If you’ve been keeping your eye out, you may have noticed that there’s more available than just the basic books. I’ve also seen several new miniature sets lined up; WizKids are releasing a new line of D&D Miniatures around August, with at least 50 mini’s in the line. Hopefully, the very good and sadly undersold DUNGEON COMMAND series will get a sprucing up – if you haven’t played it, I can strongly recommend it. the biggest flaw there was its dual nature. The original sets serving as both a straight set of miniatures to enhance table play, but also as factions in a very good tactical combat game – but you needed at least two sets to play. Too hardcore for the casual, and too casual a game for the hardcore, I think it fell between the floorboards a bit; but it is a very good game in its own right, and the miniatures are good quality, with decent paint jobs.

There are two other elements to this release that I think need to be there, for it to really take off. One of them looks solid. The Living Forgotten Realms enduring world and adventure system is very necessary, I think, to getting this going. Using the established network of gaming shops, it gives people a casual way in to the game, and it helps people who don’t have, or can’t commit to, a regular group an outlet. It’s also a great way to keep a sense of the whole D&D world, or at least its primary setting of Faerun, as a living world, with events impacting everyone. They’ve done a pretty solid job so far with The Sundering event that’s been going on for the last year. I hope this is a blue print for years going forwards.

Tying the book series to the published adventures creates the kind of accessible depth that Marvel have achieved with their films. You don’t need to see all of it, to feel the effects in the bits you do care about. And the adventures as well have been very good, with a genuinely open ended feel to them, and the possibility to make them your own. It definitely highlighted the primary issue with 4e, that player agency was simply constrained by the nature of the system, and its needs. More over, the unstated books have proven the concept. You really can play the version of D&D you want, and the support materials should be there to, well, support you, as you do so.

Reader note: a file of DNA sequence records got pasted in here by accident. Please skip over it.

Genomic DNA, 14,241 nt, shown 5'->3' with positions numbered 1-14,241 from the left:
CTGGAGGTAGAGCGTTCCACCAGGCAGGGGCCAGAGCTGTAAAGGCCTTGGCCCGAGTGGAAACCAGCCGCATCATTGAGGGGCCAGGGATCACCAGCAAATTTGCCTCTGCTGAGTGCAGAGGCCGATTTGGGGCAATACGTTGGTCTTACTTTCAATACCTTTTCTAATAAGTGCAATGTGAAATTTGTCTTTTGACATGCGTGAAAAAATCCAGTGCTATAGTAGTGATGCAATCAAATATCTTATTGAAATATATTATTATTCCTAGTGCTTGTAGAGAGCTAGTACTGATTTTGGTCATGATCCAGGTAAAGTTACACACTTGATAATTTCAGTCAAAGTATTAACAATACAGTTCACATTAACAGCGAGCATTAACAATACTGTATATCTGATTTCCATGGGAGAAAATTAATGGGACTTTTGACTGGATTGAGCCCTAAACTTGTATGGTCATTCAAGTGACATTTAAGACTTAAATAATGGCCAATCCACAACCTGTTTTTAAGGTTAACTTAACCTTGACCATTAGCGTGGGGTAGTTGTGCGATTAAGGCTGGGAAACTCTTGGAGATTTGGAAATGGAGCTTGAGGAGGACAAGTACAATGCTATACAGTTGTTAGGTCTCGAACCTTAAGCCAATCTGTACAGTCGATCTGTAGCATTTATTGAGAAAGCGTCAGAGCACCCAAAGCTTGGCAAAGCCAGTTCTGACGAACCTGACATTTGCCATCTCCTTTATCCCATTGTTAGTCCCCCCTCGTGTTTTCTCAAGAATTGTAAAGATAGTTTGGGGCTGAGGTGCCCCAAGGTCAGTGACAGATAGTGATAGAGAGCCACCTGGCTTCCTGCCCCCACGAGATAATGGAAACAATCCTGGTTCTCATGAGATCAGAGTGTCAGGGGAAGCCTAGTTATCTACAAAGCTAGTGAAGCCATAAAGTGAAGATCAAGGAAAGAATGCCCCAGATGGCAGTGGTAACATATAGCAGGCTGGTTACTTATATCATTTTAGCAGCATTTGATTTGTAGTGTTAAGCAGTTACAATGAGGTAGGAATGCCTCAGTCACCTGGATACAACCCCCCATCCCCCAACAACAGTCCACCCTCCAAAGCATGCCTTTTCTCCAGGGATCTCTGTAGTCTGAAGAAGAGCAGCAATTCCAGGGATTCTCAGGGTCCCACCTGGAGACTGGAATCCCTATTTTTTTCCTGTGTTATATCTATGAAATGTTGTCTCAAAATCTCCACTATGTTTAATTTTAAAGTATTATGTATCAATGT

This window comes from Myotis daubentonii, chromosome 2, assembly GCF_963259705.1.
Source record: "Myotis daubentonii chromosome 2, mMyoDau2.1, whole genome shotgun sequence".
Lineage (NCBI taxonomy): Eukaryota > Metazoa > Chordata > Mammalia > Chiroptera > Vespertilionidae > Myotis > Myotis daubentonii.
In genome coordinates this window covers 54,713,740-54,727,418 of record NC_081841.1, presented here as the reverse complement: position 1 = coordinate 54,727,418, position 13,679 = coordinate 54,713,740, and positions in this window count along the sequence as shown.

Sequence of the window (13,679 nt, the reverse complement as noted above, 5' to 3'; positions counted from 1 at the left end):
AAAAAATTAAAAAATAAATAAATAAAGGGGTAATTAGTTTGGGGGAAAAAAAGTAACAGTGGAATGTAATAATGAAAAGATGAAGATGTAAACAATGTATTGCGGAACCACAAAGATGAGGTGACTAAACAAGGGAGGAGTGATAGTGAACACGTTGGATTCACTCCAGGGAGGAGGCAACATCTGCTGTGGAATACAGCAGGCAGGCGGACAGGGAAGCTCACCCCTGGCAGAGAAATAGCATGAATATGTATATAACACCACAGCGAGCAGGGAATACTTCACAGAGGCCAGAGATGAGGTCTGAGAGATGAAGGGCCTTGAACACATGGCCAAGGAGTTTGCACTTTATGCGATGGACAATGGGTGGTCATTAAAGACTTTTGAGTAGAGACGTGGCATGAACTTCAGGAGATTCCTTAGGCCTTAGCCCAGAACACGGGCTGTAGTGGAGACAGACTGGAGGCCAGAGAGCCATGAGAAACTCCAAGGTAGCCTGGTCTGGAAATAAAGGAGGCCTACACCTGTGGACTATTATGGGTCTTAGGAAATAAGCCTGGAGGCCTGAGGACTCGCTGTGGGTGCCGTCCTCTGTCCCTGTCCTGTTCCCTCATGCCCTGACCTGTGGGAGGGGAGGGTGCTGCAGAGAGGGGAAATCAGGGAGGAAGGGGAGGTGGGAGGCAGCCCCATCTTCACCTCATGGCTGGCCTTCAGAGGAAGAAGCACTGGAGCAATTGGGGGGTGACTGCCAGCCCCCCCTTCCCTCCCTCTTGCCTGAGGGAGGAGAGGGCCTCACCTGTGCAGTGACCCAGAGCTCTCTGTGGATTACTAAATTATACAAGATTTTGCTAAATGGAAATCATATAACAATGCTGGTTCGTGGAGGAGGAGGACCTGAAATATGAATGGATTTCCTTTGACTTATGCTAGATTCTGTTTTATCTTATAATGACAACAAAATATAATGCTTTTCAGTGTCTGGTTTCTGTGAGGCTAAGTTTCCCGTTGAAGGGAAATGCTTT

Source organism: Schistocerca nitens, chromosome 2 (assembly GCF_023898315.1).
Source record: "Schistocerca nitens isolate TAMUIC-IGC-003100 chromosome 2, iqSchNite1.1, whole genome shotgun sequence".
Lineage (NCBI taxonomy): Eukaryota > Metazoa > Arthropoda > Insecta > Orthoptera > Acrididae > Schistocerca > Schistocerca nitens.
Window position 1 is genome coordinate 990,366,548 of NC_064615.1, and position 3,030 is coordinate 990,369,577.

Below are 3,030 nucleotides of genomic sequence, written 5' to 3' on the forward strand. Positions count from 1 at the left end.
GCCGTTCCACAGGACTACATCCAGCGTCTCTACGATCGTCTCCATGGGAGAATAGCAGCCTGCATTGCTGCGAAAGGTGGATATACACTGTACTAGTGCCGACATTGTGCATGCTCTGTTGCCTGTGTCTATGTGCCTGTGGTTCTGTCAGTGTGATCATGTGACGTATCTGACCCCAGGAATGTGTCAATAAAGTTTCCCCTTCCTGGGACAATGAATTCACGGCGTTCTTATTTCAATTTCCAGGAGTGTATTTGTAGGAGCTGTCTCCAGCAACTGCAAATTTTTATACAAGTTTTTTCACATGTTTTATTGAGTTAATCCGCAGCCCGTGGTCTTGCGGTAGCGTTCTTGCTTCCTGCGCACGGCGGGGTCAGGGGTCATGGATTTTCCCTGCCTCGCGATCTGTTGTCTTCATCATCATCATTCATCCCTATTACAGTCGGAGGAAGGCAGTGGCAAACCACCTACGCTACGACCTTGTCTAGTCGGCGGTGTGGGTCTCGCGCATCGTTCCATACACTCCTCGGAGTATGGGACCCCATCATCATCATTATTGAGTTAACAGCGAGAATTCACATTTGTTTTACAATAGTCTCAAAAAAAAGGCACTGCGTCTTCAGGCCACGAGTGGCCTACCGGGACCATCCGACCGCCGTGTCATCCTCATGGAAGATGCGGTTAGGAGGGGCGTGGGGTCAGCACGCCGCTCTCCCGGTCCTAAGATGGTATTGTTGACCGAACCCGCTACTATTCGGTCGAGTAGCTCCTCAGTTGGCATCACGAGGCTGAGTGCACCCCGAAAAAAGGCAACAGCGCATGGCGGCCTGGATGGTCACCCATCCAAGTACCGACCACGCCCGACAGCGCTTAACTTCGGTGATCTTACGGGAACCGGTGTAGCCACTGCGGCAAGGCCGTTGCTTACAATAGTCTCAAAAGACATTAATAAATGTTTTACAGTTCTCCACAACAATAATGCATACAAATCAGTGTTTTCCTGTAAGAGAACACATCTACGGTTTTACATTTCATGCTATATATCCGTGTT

The other element that I’m really hoping they’ve nailed down – I’ve heard nothing about it – is the online and digital support. The D&DI project was big, blue sky thinking that crashed to earth. It promised so much, and looked brilliant on paper, that it is disappointing that it became merely a character creator and resource center. I really hope they’ve put the work into getting a good digital system in place for the launch – I reiterate, I’ve got no knowledge that they have any such thing at all – because so much can be done with them now. We’ve all seen systems like Roll20 begin to get better and smarter, and the success of Obsidian Portal should be indicative of what can be achieved with a dedicated to purpose wiki. If Wizards of the Coast – and they’re corporate overlords, Hasbro – can pin that down, can combine all these elements into a dedicated suite of online and offline tools for character creation, world building wiki’s, communications and digital dungeons and more, then they’ll have at least one dedicated user, over here. I hope they are on it, I really do. iPad support is vital, as well; I already DM almost exclusively from my iPad. If they can make that easier for me, I’ll be in to the hilt.

It’s a great time to be a gamer, and it’s looking like a great time to be a dedicated D&D fan, too. Personally, I can’t wait to get into this latest version of D&D, and I really hope I can bring some more people in with me.

About The Author

Captain Dan Porsa is a man of many interests, though few useful occupations. After some time in Her Majesty's Service, he is now living in New York. When he finds time away from his primary role as governor of two small dogs, he enjoys films, books, exercise and intermittently writing short fiction. As an Englishman, he finds his opinion is taken very seriously on all matters, except food and coffee; ironically, these are often the only things he is right about.

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  • Werepanda

    I tried the playtest stuff and was ultimately disappointed. I’ll probably give it another shot though.

    • CaptDan

      In fairness to the playtest, that is exactly what it was – a mass playtest, for Wizards to experiment with various elements and mechanics on a large scale. I’ve been playing the last version of it for a while now, and I really like it, but the unbalanced elements are very prominent, once you’re completely familiar with it. I would never advise anyone to get something, sight unseen; in the end, you have to read the reviews and look at the books to see if it’s the system for you, but I have to say, I think they’ve done a really great job of getting back to the soul of DnD, after the grand experiment of 4e – a system I still like, but which I think is badly flawed for having a true DnD style adventure with. Besides, the starter set is only $20, and will almost certainly be enough to decide whether you want the whole thing or not…